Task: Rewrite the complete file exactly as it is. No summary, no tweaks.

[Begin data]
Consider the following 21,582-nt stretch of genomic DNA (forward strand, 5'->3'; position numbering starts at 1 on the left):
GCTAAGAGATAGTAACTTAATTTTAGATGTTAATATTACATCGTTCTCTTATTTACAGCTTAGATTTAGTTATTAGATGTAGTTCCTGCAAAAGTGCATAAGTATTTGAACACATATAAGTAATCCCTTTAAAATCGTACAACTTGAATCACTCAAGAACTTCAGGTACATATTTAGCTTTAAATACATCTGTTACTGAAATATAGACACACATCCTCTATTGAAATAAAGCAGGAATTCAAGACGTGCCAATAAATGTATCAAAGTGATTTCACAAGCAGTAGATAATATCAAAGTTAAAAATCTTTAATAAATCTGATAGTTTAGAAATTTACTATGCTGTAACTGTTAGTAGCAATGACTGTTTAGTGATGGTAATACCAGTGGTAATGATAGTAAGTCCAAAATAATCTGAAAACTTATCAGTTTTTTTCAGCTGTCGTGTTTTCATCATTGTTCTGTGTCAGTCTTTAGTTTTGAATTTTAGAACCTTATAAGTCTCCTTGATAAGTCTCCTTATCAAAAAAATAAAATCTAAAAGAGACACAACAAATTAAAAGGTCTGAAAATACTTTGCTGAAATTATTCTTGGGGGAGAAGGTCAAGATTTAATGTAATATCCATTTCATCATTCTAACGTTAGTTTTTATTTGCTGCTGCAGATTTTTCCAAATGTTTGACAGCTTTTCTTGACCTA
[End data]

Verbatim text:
Consider the following 21,582-nt stretch of genomic DNA (forward strand, 5'->3'; position numbering starts at 1 on the left):
GCTAAGAGATAGTAACTTAATTTTAGATGTTAATATTACATCGTTCTCTTATTTACAGCTTAGATTTAGTTATTAGATGTAGTTCCTGCAAAAGTGCATAAGTATTTGAACACATATAAGTAATCCCTTTAAAATCGTACAACTTGAATCACTCAAGAACTTCAGGTACATATTTAGCTTTAAATACATCTGTTACTGAAATATAGACACACATCCTCTATTGAAATAAAGCAGGAATTCAAGACGTGCCAATAAATGTATCAAAGTGATTTCACAAGCAGTAGATAATATCAAAGTTAAAAATCTTTAATAAATCTGATAGTTTAGAAATTTACTATGCTGTAACTGTTAGTAGCAATGACTGTTTAGTGATGGTAATACCAGTGGTAATGATAGTAAGTCCAAAATAATCTGAAAACTTATCAGTTTTTTTCAGCTGTCGTGTTTTCATCATTGTTCTGTGTCAGTCTTTAGTTTTGAATTTTAGAACCTTATAAGTCTCCTTGATAAGTCTCCTTATCAAAAAAATAAAATCTAAAAGAGACACAACAAATTAAAAGGTCTGAAAATACTTTGCTGAAATTATTCTTGGGGGAGAAGGTCAAGATTTAATGTAATATCCATTTCATCATTCTAACGTTAGTTTTTATTTGCTGCTGCAGATTTTTCCAAATGTTTGACAGCTTTTCTTGACCTA